A recent report citing reef population data from the Australian Institute of Marine Science (AIMS) shows corals on the Great Barrier Reef (GBR) have significantly expanded in number despite repeated bleaching events over the past decade.
This good news was treated with a deafening silence by the mainstream media.
The “Long-Term Monitoring Program Annual Summary Report of Coral Reef Condition 2020/2021,” issued by AIMS says, “After a series of severe and widespread disturbances over the last decade, the Great Barrier Reef is currently in a recovery window with coral cover rising in all three regions.”
AIMS surveyed 127 sections of the GBR between August 2020 and April 2021. The agency found, “Hard coral cover increased across all three regions (Northern, Central, and Southern) and most reefs surveyed had moderate or high coral cover. Overall, 59 out of 127 reefs had moderate (>10% – 30%) hard coral cover and 36 reefs had high (>30% – 50%) hard coral cover.” (See the figure below)
Even as the Earth has warmed over the past century, AIMS data confirms GBR’s coral growth rates have increased. As physicist Peter Ridd, Ph.D. writes summarizing the AIMS data:
[W]hile there have been three [bleaching] events, they occurred in largely different regions in each year. The reef has thus effectively had one major bleaching event in the past five years and the previous major event was in 2002.
So the reef has had roughly one event in 15 years, and most of the coral on the reef did not bleach and most that bleached did not die.
AIMS’ survey of the reef determined there was “minimal impact” from recent bleaching with hard coral across 85 percent of the reefs expanding year over year. Seventy-five of the 127 reefs surveyed showed no indication of bleaching.
This report is a direct refutation of headline-grabbing claims made by the mainstream media in 2016 that 93 percent of the GBR was dead or dying due to global warming-induced bleaching.
Subsequent research by AIMS proved that the bleaching in 2016 only affected 22 percent of the GBR, not the 93 percent widely reported by mainstream media outlets.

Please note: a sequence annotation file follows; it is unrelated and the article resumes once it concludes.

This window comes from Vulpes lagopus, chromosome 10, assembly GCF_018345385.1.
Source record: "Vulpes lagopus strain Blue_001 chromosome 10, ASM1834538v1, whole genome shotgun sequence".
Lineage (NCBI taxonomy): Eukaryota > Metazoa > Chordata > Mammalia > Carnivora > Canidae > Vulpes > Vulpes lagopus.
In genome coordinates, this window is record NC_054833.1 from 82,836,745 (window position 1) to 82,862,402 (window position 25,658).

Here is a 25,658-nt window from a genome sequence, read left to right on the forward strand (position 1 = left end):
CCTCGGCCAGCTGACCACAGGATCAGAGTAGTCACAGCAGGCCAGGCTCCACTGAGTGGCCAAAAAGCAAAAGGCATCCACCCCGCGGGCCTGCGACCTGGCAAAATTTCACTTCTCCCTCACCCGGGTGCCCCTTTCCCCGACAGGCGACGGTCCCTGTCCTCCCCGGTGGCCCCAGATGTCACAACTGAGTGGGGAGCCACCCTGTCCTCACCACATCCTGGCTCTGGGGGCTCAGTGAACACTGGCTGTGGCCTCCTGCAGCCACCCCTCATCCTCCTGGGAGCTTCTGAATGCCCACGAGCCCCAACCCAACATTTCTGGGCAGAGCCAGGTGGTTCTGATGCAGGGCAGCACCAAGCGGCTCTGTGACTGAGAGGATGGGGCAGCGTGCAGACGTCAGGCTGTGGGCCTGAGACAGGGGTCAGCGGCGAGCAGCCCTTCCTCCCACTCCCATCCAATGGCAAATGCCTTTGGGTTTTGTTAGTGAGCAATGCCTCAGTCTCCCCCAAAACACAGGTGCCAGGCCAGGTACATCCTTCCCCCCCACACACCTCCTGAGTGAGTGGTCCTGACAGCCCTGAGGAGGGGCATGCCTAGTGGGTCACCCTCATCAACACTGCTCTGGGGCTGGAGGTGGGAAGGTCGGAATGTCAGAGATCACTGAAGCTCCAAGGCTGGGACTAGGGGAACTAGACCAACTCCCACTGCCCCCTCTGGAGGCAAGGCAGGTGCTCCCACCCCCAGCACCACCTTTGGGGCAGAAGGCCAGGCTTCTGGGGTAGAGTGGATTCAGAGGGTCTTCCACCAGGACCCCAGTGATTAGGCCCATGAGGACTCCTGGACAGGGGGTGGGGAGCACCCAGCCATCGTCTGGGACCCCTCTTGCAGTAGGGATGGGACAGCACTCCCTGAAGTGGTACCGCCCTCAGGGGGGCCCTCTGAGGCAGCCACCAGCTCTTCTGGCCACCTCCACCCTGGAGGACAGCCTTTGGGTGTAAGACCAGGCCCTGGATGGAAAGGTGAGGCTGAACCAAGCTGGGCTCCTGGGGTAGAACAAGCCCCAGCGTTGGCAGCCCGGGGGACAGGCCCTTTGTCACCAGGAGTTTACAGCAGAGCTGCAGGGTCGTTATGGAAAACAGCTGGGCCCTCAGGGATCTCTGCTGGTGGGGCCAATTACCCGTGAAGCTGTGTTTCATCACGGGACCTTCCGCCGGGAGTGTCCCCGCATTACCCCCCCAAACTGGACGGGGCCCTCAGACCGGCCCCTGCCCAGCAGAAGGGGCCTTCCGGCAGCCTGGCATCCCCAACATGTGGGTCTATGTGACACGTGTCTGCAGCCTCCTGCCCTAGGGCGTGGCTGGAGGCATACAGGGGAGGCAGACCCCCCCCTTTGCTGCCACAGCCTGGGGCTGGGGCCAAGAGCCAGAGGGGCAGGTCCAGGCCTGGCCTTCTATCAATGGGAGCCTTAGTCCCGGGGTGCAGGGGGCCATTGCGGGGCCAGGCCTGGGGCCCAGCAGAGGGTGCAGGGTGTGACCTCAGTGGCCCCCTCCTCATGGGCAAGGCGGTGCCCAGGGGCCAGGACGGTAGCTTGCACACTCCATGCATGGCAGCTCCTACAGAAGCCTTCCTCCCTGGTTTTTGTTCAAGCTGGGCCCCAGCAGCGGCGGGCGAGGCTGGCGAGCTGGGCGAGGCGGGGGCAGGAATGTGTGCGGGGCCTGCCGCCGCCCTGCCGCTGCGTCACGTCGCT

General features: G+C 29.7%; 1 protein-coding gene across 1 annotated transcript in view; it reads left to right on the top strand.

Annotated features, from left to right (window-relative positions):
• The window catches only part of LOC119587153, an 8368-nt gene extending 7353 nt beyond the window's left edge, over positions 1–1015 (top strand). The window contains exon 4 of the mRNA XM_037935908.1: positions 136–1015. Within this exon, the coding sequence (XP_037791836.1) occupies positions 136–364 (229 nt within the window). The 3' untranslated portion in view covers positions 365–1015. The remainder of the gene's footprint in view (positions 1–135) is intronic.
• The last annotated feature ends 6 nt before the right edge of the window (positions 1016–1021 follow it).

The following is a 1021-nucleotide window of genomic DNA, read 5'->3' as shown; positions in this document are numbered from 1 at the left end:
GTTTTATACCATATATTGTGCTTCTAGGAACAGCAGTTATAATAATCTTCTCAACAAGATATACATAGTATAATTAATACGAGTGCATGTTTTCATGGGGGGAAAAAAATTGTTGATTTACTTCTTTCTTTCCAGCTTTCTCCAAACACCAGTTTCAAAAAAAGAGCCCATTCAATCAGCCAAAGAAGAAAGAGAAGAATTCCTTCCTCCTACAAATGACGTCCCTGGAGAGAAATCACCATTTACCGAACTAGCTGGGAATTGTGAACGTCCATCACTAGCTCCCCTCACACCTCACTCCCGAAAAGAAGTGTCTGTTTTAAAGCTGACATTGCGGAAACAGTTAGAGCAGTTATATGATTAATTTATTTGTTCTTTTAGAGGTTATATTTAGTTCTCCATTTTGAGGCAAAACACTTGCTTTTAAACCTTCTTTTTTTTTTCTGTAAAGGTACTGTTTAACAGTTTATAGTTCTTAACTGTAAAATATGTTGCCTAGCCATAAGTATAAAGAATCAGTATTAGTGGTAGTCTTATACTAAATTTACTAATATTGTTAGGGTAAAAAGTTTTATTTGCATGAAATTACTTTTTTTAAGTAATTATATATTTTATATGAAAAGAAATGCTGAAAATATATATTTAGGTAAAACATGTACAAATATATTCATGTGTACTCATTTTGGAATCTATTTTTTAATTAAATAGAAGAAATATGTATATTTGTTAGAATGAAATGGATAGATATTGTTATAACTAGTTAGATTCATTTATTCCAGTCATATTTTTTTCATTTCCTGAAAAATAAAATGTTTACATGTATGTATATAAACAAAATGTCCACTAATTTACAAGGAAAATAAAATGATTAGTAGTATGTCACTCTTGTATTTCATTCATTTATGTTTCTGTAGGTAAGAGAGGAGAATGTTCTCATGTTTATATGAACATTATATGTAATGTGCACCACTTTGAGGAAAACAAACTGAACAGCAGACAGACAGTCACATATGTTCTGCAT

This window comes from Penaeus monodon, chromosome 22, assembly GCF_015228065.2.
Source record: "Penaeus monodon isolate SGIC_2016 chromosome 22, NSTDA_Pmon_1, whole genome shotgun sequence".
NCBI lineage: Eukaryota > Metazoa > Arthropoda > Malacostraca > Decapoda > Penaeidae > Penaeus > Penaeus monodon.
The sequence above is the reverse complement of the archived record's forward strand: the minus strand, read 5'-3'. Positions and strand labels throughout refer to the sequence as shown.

Of the portion of the GBR that did suffer bleaching in 2016, AIMS estimated 75 percent of the bleached portion of the reef would make a full recovery. The GBR’s recovery exceeded AIMS projections proving coral is resilient.
As explored in Climate Realism here, the GBR’s expansion mirrors the experience of other coral reefs around the world that the media declared dying due to climate change-induced bleaching only to have the corals recover from bleaching events.
Indeed, recently a first-of-its-kind survey of all the coral colonies in the Pacific Ocean found half a trillion corals.
According to that study, the eight most common coral species in the region each have a population size greater than the 7.8 billion people on Earth.
The lead author of that study, Andy Dietzel, Ph.D., from the ARC Centre of Excellence for Coral Reef Studies at James Cook University, told Phys.org:
“[t]he findings suggest that while a local loss of coral can be devastating to coral reefs, the global extinction risk of most coral species is lower than previously estimated.”
Citing AIMS data, in late July the United Nations World Heritage Committee (WHR) rejected calls to list the GBR as “in danger.” The WHR’s decision came despite last-minute pleas by climate alarmists to ignore AIMS’ report and list the GBR as being threatened with extinction due to climate change.
Sadly, a Google News search of the term “Great Barrier Reef” turns up more stories in the mainstream media decrying WHR’s decision not to list the GBR as “in danger,” than stories covering AIMS report detailing the GBR’s record-setting expansion.
WHR understood that AIMS’ data indicate climate change is not threatening the GBR with destruction.
That climate change threatens the extinction of coral reefs is among the least well-founded but most persistent assertions made by climate alarmists. To paraphrase Mark Twain, “Reports of the Great Barrier Reef’s and other coral reefs’ deaths have been greatly exaggerated.”
The available evidence is clear, the Great Barrier Reef is thriving and is not seriously threatened with extinction by modest warming.
Read more at Climate Realism
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